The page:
Professor Nicholas Evans
Areas of expertise
- Comparative Language Studies 200322
- Language In Time And Space (Incl. Historical Linguistics, Dialectology) 200406
- Translation And Interpretation Studies 200323
- Studies Of Aboriginal And Torres Strait Islander Society 169902
- Language In Culture And Society (Sociolinguistics) 200405
- Aboriginal And Torres Strait Islander Languages 200319
- Linguistic Structures (Incl. Grammar, Phonology, Lexicon, Semantics) 200408
- Linguistics 2004
Australian languages, Papuan languages, linguistic typology, historical and contact linguistics, semantics, the mutual influence of language and culture
My central interest is the diversity of human language and what this can tell us about the nature of language, culture, deep history, and the possibilities of the human mind. My research pursues an ongoing dialectic between primary documentation of little-known languages, and induction from these to more general theoretical issues. My book Dying Words: Endangered Languages and What They Have to Tell Us sets out a broad program for the field's engagement with the planet's dwindling linguistic diversity.
I have carried out fieldwork on several languages of Northern Australia and Papua New Guinea, particularly Kayardild, Bininj Gun-wok, Dalabon, Ilgar, Iwaidja, Marrku and Nen, withpublished grammars of Kayardild (1995) and Bininj Gun-wok (2003), and dictionaries of Kayardild (1992) and Dalabon (2004). All up I have spent around six years living in the above speech communities, learning and recording their languages, as well as working broader issues including Native Title, vernacular language literacy, and indigenous art and music. Training young scholars interested in carrying out language documentation and analysis with fragile languages, within a broad ethos of reciprocal engagement with speech communities, is a key goal of our Department.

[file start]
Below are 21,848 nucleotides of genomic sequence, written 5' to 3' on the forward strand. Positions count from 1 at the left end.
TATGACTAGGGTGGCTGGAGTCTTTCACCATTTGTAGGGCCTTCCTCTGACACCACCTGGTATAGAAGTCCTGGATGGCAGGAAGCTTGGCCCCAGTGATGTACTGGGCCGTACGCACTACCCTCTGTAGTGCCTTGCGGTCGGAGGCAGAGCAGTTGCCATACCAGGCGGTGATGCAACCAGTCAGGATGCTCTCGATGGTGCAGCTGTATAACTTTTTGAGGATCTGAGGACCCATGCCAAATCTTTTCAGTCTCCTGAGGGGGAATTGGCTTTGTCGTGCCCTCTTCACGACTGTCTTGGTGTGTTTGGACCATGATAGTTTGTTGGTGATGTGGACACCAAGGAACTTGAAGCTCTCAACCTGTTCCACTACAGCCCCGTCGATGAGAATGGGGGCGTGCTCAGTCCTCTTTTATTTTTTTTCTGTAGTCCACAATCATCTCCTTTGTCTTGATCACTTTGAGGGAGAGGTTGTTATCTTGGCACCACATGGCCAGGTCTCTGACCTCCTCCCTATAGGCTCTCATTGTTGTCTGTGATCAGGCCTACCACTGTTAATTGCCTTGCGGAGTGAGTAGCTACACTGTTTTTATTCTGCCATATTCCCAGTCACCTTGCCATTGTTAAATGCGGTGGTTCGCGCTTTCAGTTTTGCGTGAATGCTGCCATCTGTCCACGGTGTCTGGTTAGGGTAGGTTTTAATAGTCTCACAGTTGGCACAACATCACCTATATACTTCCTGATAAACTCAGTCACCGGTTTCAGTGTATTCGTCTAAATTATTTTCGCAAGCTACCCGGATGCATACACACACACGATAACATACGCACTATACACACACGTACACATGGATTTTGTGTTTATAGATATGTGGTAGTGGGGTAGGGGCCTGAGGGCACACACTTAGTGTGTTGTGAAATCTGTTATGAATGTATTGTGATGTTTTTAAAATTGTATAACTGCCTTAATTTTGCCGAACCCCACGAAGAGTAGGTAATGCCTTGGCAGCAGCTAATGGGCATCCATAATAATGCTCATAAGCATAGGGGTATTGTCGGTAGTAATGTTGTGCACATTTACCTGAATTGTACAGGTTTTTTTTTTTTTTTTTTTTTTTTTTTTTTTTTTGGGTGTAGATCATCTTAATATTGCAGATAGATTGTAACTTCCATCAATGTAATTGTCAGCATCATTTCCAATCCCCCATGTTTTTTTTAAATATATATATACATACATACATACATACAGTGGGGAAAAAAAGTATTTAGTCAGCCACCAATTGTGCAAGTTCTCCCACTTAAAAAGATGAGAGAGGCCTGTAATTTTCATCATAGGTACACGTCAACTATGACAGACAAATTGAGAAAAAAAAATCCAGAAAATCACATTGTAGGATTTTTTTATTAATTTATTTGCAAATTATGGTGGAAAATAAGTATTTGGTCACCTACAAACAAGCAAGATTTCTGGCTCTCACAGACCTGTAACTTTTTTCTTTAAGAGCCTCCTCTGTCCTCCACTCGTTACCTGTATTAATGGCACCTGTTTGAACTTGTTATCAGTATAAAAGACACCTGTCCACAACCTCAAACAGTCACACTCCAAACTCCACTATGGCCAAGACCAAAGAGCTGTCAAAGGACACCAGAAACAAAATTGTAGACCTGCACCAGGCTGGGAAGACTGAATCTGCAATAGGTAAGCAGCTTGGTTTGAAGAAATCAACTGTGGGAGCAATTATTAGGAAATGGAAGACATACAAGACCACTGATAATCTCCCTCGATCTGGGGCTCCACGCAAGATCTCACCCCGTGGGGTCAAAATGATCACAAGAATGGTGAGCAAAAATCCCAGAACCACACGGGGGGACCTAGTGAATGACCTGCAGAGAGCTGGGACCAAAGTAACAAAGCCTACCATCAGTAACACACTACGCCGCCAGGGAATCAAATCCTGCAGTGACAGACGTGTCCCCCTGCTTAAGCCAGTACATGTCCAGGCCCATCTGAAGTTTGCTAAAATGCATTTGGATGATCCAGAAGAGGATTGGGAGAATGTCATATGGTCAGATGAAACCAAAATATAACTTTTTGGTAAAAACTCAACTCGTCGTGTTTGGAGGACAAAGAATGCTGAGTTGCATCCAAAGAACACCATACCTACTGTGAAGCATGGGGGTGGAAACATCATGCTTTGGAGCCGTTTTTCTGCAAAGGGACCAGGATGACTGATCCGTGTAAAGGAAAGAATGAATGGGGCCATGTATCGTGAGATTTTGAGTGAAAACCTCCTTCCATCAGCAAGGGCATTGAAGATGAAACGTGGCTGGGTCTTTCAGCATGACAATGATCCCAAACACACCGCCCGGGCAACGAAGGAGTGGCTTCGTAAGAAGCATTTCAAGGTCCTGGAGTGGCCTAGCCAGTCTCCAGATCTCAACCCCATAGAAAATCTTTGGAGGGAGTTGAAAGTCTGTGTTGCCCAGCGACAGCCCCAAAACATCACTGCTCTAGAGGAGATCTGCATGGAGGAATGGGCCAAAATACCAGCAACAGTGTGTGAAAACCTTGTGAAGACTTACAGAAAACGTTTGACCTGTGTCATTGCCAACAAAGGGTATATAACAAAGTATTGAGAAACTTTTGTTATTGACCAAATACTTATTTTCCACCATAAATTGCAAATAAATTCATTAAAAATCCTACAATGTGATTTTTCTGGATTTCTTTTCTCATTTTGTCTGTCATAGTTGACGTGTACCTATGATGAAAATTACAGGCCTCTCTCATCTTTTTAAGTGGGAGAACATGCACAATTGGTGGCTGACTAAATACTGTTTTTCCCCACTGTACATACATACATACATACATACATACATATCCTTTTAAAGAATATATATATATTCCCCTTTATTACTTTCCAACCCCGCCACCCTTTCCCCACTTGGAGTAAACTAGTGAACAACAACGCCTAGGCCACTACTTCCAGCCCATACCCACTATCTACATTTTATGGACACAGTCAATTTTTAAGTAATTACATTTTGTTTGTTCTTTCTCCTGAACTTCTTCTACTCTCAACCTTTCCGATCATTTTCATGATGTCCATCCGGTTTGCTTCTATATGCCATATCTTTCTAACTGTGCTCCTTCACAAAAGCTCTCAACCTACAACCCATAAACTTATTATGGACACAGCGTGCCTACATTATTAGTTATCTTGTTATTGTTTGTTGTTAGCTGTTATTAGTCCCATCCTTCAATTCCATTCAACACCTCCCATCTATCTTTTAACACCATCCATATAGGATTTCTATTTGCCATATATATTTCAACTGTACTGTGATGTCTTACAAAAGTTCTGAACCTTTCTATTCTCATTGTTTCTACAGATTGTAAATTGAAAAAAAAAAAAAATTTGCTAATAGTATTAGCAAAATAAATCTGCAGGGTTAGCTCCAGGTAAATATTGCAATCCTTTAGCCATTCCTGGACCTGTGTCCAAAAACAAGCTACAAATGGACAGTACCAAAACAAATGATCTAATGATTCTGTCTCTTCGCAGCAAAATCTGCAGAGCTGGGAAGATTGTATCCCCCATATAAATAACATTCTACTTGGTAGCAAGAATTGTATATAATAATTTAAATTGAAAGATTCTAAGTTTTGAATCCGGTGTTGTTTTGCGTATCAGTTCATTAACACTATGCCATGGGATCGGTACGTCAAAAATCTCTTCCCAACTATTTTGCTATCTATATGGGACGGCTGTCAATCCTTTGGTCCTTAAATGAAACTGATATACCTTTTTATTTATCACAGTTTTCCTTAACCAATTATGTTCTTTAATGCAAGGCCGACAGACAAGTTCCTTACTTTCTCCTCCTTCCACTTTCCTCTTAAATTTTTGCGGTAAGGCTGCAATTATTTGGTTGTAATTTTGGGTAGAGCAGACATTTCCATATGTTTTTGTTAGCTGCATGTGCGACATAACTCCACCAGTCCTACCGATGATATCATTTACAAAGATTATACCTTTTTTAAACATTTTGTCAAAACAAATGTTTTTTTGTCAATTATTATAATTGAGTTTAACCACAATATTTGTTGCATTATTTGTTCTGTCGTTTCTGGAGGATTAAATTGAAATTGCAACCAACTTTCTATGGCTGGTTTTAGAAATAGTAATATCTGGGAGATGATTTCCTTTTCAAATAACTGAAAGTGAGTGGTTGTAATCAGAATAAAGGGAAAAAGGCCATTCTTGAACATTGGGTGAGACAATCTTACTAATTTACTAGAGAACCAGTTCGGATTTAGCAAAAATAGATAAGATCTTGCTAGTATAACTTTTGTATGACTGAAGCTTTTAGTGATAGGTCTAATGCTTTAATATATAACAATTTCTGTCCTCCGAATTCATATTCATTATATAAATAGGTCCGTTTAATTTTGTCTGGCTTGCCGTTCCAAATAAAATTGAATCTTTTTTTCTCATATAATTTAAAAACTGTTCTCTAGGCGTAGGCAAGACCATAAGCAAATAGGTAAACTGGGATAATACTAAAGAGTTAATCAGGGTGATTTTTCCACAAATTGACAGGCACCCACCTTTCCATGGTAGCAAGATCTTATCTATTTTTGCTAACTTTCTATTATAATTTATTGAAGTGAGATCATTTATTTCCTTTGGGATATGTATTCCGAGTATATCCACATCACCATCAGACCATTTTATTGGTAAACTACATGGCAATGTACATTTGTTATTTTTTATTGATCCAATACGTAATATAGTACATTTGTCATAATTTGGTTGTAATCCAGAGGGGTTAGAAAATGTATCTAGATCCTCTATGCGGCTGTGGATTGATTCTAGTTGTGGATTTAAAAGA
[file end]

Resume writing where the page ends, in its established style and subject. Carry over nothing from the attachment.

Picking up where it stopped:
Specific current projects include a cross-linguistic study of how diverse grammars underpin social cognition, and a team k project on the diverse and little-studied region of Southern New Guinea.
Two large new initiatives I am starting are a large-scale project on 'The Wellsprings of Linguistic Diversity', which will integrate variationist studies across a number of small-scale multilingual speech communities in indigenous Australia, PNG and the Pacific to study whether we can detect the seeds of macro-diversity in community-level microdiversity, and a new ARC Centre of Excellence for the Dynamics of Language, to start mid-2014, whose goal is to integrate typology and descriptive linguistics, evolutionary approaches, and studies of learning and processing across a wide range of linguistic types with the aim of setting up a new approach to language that places diversity, variation and change at centre stage.